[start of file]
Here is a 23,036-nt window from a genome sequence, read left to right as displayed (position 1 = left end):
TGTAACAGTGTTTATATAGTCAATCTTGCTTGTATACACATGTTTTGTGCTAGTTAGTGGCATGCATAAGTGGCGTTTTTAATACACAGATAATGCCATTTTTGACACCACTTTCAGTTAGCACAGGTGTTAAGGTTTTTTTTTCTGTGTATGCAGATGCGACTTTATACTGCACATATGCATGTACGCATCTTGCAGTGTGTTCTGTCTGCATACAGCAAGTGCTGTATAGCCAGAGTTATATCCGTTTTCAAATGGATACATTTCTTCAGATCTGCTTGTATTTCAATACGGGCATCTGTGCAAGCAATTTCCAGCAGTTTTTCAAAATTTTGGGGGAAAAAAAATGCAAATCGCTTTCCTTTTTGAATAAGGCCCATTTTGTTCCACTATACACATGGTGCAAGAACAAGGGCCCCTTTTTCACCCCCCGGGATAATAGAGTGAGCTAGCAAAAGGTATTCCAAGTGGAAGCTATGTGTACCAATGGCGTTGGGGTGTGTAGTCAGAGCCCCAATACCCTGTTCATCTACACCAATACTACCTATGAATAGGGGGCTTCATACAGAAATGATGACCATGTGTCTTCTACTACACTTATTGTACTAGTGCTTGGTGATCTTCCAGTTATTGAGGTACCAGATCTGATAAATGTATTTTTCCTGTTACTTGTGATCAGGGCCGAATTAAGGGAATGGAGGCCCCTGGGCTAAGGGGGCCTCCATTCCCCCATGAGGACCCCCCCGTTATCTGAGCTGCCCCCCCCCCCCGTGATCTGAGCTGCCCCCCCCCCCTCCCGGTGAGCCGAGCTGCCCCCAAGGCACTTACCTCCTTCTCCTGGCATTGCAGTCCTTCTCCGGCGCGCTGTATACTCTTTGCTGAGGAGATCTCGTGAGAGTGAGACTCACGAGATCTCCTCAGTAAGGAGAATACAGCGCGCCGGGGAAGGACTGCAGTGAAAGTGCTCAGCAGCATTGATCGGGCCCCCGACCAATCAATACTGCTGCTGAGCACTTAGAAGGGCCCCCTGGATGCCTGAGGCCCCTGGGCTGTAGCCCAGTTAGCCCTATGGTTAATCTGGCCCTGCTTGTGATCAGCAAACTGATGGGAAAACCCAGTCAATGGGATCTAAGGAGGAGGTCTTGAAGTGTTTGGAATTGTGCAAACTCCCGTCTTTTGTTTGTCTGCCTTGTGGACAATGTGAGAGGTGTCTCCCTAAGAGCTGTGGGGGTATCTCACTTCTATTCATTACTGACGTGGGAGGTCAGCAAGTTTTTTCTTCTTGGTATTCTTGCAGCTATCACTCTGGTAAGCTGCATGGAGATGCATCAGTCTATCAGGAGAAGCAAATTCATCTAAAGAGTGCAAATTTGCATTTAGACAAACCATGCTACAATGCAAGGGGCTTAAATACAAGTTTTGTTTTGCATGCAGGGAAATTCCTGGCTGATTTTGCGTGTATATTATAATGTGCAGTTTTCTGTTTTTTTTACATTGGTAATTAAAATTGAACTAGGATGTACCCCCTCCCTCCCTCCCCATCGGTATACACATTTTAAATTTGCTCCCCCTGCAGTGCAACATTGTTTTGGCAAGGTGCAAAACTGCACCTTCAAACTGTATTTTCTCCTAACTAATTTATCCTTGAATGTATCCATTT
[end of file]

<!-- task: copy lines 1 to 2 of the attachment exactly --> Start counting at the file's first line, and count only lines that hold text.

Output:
Here is a 23,036-nt window from a genome sequence, read left to right as displayed (position 1 = left end):
TGTAACAGTGTTTATATAGTCAATCTTGCTTGTATACACATGTTTTGTGCTAGTTAGTGGCATGCATAAGTGGCGTTTTTAATACACAGATAATGCCATTTTTGACACCACTTTCAGTTAGCACAGGTGTTAAGGTTTTTTTTTCTGTGTATGCAGATGCGACTTTATACTGCACATATGCATGTACGCATCTTGCAGTGTGTTCTGTCTGCATACAGCAAGTGCTGTATAGCCAGAGTTATATCCGTTTTCAAATGGATACATTTCTTCAGATCTGCTTGTATTTCAATACGGGCATCTGTGCAAGCAATTTCCAGCAGTTTTTCAAAATTTTGGGGGAAAAAAAATGCAAATCGCTTTCCTTTTTGAATAAGGCCCATTTTGTTCCACTATACACATGGTGCAAGAACAAGGGCCCCTTTTTCACCCCCCGGGATAATAGAGTGAGCTAGCAAAAGGTATTCCAAGTGGAAGCTATGTGTACCAATGGCGTTGGGGTGTGTAGTCAGAGCCCCAATACCCTGTTCATCTACACCAATACTACCTATGAATAGGGGGCTTCATACAGAAATGATGACCATGTGTCTTCTACTACACTTATTGTACTAGTGCTTGGTGATCTTCCAGTTATTGAGGTACCAGATCTGATAAATGTATTTTTCCTGTTACTTGTGATCAGGGCCGAATTAAGGGAATGGAGGCCCCTGGGCTAAGGGGGCCTCCATTCCCCCATGAGGACCCCCCCGTTATCTGAGCTGCCCCCCCCCCCCGTGATCTGAGCTGCCCCCCCCCCCTCCCGGTGAGCCGAGCTGCCCCCAAGGCACTTACCTCCTTCTCCTGGCATTGCAGTCCTTCTCCGGCGCGCTGTATACTCTTTGCTGAGGAGATCTCGTGAGAGTGAGACTCACGAGATCTCCTCAGTAAGGAGAATACAGCGCGCCGGGGAAGGACTGCAGTGAAAGTGCTCAGCAGCATTGATCGGGCCCCCGACCAATCAATACTGCTGCTGAGCACTTAGAAGGGCCCCCTGGATGCCTGAGGCCCCTGGGCTGTAGCCCAGTTAGCCCTATGGTTAATCTGGCCCTGCTTGTGATCAGCAAACTGATGGGAAAACCCAGTCAATGGGATCTAAGGAGGAGGTCTTGAAGTGTTTGGAATTGTGCAAACTCCCGTCTTTTGTTTGTCTGCCTTGTGGACAATGTGAGAGGTGTCTCCCTAAGAGCTGTGGGGGTATCTCACTTCTATTCATTACTGACGTGGGAGGTCAGCAAGTTTTTTCTTCTTGGTATTCTTGCAGCTATCACTCTGGTAAGCTGCATGGAGATGCATCAGTCTATCAGGAGAAGCAAATTCATCTAAAGAGTGCAAATTTGCATTTAGACAAACCATGCTACAATGCAAGGGGCTTAAATACAAGTTTTGTTTTGCATGCAGGGAAATTCCTGGCTGATTTTGCGTGTATATTATAATGTGCAGTTTTCTGTTTTTTTTACATTGGTAATTAAAATTGAACTAGGATGTACCCCCTCCCTCCCTCCCCATCGGTATACACATTTTAAATTTGCTCCCCCTGCAGTGCAACATTGTTTTGGCAAGGTGCAAAACTGCACCTTCAAACTGTATTTTCTCCTAACTAATTTATCCTTGAATGTATCCATTT